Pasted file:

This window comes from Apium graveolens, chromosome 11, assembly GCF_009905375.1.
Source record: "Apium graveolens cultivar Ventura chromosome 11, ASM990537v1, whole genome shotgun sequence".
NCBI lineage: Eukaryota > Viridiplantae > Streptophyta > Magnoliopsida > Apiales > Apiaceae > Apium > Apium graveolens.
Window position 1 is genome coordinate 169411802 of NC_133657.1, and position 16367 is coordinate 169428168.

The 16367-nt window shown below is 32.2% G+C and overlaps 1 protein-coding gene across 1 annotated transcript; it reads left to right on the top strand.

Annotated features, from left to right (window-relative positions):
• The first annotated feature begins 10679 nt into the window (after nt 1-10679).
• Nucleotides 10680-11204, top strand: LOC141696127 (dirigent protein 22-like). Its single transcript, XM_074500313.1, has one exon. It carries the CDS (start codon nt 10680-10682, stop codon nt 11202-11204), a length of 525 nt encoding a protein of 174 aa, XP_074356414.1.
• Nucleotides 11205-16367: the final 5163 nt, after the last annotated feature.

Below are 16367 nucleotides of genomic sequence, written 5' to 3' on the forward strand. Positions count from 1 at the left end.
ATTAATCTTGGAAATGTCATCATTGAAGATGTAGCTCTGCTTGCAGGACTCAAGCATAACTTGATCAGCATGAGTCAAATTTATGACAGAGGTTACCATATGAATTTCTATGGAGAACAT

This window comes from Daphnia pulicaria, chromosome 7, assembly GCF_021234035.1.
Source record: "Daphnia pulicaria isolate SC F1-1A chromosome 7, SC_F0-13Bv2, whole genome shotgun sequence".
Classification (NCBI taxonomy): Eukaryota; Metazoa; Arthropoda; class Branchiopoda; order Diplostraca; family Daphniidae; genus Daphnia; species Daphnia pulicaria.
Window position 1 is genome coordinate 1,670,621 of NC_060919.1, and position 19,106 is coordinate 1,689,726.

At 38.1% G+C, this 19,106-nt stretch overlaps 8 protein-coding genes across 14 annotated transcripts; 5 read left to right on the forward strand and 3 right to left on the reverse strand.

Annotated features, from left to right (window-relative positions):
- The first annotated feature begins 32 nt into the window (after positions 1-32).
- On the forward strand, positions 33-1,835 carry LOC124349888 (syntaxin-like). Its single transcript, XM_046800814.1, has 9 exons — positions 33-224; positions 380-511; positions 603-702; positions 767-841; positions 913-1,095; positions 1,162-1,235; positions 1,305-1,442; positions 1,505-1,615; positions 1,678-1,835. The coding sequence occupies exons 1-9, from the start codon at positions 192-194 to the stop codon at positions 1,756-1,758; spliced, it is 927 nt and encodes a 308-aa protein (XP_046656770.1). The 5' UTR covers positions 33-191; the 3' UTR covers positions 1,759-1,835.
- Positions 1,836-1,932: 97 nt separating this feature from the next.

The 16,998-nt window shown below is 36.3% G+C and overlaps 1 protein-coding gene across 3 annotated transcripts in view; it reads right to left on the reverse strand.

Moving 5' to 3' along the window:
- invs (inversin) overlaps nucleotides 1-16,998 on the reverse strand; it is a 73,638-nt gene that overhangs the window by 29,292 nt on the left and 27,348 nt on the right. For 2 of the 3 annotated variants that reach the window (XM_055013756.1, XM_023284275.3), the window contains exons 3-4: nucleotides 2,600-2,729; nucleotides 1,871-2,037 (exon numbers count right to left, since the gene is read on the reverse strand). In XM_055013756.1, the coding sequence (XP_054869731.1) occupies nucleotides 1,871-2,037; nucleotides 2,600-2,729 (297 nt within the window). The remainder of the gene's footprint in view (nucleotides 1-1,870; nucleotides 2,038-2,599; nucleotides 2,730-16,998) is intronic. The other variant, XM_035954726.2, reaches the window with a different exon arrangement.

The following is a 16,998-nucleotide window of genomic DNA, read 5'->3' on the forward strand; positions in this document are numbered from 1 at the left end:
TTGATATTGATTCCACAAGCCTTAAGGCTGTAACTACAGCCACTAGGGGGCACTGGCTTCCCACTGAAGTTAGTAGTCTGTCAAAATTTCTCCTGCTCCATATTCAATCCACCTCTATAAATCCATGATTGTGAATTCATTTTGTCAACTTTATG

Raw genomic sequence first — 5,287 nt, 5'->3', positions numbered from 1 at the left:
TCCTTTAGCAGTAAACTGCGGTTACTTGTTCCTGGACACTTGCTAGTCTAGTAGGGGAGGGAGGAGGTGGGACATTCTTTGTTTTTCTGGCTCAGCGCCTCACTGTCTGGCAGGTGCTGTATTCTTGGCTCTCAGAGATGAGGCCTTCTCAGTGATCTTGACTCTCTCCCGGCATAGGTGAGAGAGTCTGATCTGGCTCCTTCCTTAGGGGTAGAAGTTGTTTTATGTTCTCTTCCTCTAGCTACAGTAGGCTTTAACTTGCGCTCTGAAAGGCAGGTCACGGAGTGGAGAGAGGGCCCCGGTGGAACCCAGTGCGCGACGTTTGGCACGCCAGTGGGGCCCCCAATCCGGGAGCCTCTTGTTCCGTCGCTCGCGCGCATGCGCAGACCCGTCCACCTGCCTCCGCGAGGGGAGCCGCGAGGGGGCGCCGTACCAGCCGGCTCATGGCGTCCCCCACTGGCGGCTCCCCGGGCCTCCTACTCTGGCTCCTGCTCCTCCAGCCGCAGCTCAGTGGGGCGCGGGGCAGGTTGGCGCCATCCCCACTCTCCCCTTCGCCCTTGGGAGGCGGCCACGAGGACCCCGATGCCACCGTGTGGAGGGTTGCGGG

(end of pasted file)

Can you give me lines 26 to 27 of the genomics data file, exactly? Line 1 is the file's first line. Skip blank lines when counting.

Raw genomic sequence first — 5,287 nt, 5'->3', positions numbered from 1 at the left:
TCCTTTAGCAGTAAACTGCGGTTACTTGTTCCTGGACACTTGCTAGTCTAGTAGGGGAGGGAGGAGGTGGGACATTCTTTGTTTTTCTGGCTCAGCGCCTCACTGTCTGGCAGGTGCTGTATTCTTGGCTCTCAGAGATGAGGCCTTCTCAGTGATCTTGACTCTCTCCCGGCATAGGTGAGAGAGTCTGATCTGGCTCCTTCCTTAGGGGTAGAAGTTGTTTTATGTTCTCTTCCTCTAGCTACAGTAGGCTTTAACTTGCGCTCTGAAAGGCAGGTCACGGAGTGGAGAGAGGGCCCCGGTGGAACCCAGTGCGCGACGTTTGGCACGCCAGTGGGGCCCCCAATCCGGGAGCCTCTTGTTCCGTCGCTCGCGCGCATGCGCAGACCCGTCCACCTGCCTCCGCGAGGGGAGCCGCGAGGGGGCGCCGTACCAGCCGGCTCATGGCGTCCCCCACTGGCGGCTCCCCGGGCCTCCTACTCTGGCTCCTGCTCCTCCAGCCGCAGCTCAGTGGGGCGCGGGGCAGGTTGGCGCCATCCCCACTCTCCCCTTCGCCCTTGGGAGGCGGCCACGAGGACCCCGATGCCACCGTGTGGAGGGTTGCGGG